As shown in
During use, the apparatus 40 may be placed adjacent a portion of the skin through which it is desired to introduce therapeutic substances and the circuitry 24 activated so as to cause opening of an aperture in the stratum corneum adjacent the apparatus 40.
The therapeutic substance may be disposed on a surface 46 of the body portion 42, may be applied directly to the skin, or may be introduced on to the skin in any other suitable way.
In an experimental example, penetration of caffeine through excised human epidermal membranes was investigated using Franz-type diffusion cells and standard procedures. An electromagnetic field pattern was created and the penetration results compared with passive diffusion. The electromagnetic field pattern used was generated by applying an energisation signal having 12 pulses at a repeating frequency of 10 Hz to a coil Each of the pulses has a duration of approximately 360 μs. A phosphate buffered saline receptor solution was used and the amount of caffeine in the receptor solution determined by HPLC with UV detection at regular time intervals up to 6 hours post application of the electromagnetic field. In this example, the electromagnetic field pattern was applied for approximately 30 minutes.
It was observed that the caffeine flux associated with passive diffusion was of the order of 4.1 μgcm−2h−1. It was also observed that the caffeine flux associated with the electromagnetic field patterns of the present invention were significantly higher than the corresponding caffeine flux associated with passive diffusion, with the highest caffeine flux achieved being 19.24 μgcm−2h−1.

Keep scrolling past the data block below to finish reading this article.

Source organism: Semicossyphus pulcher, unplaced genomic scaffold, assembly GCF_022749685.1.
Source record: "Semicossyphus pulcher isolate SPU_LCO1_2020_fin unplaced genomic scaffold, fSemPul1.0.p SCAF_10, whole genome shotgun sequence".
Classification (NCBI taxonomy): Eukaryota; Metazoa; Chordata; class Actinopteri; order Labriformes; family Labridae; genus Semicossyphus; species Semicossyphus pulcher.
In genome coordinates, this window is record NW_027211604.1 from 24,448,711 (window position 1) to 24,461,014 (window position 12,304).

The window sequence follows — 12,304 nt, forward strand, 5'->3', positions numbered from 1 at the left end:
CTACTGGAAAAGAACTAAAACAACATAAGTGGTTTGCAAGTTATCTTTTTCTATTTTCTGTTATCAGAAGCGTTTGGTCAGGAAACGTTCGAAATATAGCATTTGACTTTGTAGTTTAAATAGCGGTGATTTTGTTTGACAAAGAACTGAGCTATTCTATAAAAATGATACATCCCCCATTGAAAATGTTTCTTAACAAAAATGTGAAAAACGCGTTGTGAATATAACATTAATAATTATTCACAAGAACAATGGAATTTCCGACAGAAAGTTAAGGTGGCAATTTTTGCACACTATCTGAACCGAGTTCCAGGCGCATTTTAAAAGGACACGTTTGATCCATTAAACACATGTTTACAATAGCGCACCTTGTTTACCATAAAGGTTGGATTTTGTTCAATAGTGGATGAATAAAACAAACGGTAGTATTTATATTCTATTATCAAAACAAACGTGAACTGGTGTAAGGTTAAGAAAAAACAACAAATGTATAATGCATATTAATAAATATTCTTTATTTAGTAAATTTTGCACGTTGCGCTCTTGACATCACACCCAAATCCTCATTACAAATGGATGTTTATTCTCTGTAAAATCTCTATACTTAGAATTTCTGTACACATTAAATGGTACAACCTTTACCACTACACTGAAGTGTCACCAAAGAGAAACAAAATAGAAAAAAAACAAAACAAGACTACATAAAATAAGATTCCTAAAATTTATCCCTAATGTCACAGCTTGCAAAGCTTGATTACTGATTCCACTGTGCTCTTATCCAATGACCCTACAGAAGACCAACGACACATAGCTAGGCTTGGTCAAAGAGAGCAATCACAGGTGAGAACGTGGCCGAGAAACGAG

Similar experiments were carried out with electromagnetic fields generated by applying an energisation signal having 15 pulses of 360 μs duration at a repeating frequency of 20 Hz to a coil, and by applying an energisation signal having 255 pulses at a repeating frequency of 2 Hz to a coil. These experiments yielded caffeine flux values of 7.20 μgcm−2h−1 and 8.51 μgcm−2h−1, although the latter of these experiments produced an effect only after 60 minutes.
A further experiment was carried out by applying an energisation signal having a single quasi-rectangular pulse repeated at 72 Hz to a coil. This yielded no discernable change in permeability of the stratum corneum.